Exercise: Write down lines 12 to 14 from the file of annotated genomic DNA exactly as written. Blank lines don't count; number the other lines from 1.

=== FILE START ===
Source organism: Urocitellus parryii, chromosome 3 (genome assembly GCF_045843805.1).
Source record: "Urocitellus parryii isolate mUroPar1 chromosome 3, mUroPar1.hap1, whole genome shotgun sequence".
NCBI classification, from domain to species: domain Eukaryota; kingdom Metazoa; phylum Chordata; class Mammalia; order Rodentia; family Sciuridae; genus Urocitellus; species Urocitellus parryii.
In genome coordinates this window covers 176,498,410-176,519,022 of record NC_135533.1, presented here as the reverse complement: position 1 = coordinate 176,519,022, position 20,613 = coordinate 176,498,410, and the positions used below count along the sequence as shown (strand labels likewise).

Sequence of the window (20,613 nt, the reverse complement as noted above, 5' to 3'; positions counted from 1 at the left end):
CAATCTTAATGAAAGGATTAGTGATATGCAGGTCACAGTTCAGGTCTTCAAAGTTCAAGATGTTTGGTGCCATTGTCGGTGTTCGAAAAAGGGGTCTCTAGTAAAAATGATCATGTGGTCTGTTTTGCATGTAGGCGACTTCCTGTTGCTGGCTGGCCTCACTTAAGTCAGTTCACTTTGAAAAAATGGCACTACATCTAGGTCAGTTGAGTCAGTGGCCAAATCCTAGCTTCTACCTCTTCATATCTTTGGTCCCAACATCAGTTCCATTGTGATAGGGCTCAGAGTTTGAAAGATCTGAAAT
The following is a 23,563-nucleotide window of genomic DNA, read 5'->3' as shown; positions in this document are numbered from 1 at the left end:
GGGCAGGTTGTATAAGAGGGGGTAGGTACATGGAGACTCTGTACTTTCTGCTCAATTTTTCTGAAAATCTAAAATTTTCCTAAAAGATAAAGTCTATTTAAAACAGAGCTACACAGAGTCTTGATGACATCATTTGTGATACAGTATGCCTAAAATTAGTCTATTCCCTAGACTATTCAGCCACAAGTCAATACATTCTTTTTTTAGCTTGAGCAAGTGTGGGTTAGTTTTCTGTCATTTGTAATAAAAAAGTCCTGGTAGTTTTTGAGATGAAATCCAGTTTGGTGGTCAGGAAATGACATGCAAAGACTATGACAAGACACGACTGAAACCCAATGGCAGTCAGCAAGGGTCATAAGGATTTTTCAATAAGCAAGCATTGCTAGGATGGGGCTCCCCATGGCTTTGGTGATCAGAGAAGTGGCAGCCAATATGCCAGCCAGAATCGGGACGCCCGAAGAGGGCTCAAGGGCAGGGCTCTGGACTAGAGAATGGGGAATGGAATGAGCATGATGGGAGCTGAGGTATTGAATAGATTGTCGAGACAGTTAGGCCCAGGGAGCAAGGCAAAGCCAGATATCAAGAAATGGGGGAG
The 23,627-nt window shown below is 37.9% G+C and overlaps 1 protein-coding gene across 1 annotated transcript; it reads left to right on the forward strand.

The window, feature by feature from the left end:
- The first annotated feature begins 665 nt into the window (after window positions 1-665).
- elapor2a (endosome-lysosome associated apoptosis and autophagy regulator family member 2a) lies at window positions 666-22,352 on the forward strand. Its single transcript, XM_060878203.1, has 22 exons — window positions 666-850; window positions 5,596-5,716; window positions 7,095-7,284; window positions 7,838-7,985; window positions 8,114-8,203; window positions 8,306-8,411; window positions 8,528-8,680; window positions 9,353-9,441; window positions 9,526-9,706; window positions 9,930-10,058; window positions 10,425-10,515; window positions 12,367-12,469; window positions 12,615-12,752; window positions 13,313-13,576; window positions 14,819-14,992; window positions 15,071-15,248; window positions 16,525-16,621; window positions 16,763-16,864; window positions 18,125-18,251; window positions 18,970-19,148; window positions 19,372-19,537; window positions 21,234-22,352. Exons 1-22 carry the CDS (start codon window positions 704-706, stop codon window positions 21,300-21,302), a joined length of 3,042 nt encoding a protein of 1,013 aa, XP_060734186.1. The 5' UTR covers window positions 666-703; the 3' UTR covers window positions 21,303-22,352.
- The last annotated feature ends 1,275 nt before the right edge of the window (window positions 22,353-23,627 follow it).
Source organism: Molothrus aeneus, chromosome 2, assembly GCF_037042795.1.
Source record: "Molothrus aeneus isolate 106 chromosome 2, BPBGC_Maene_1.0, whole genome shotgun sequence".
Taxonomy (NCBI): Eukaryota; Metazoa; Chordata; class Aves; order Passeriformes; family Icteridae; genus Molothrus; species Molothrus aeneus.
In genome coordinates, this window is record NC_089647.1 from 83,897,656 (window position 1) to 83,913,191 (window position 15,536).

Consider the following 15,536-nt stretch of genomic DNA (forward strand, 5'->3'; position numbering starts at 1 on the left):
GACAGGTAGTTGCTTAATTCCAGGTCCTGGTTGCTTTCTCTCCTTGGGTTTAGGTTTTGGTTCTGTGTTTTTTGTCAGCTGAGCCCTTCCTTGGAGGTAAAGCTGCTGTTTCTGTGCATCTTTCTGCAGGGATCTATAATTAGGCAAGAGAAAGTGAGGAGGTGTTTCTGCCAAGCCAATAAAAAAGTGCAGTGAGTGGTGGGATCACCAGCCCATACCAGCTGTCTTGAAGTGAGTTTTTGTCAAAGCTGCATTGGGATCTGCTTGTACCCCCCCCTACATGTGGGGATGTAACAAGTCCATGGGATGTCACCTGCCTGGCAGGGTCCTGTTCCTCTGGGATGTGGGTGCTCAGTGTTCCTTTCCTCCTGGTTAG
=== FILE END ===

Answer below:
- elapor2a (endosome-lysosome associated apoptosis and autophagy regulator family member 2a) lies at window positions 666-22,352 on the forward strand. Its single transcript, XM_060878203.1, has 22 exons — window positions 666-850; window positions 5,596-5,716; window positions 7,095-7,284; window positions 7,838-7,985; window positions 8,114-8,203; window positions 8,306-8,411; window positions 8,528-8,680; window positions 9,353-9,441; window positions 9,526-9,706; window positions 9,930-10,058; window positions 10,425-10,515; window positions 12,367-12,469; window positions 12,615-12,752; window positions 13,313-13,576; window positions 14,819-14,992; window positions 15,071-15,248; window positions 16,525-16,621; window positions 16,763-16,864; window positions 18,125-18,251; window positions 18,970-19,148; window positions 19,372-19,537; window positions 21,234-22,352. Exons 1-22 carry the CDS (start codon window positions 704-706, stop codon window positions 21,300-21,302), a joined length of 3,042 nt encoding a protein of 1,013 aa, XP_060734186.1. The 5' UTR covers window positions 666-703; the 3' UTR covers window positions 21,303-22,352.
- The last annotated feature ends 1,275 nt before the right edge of the window (window positions 22,353-23,627 follow it).
Source organism: Molothrus aeneus, chromosome 2, assembly GCF_037042795.1.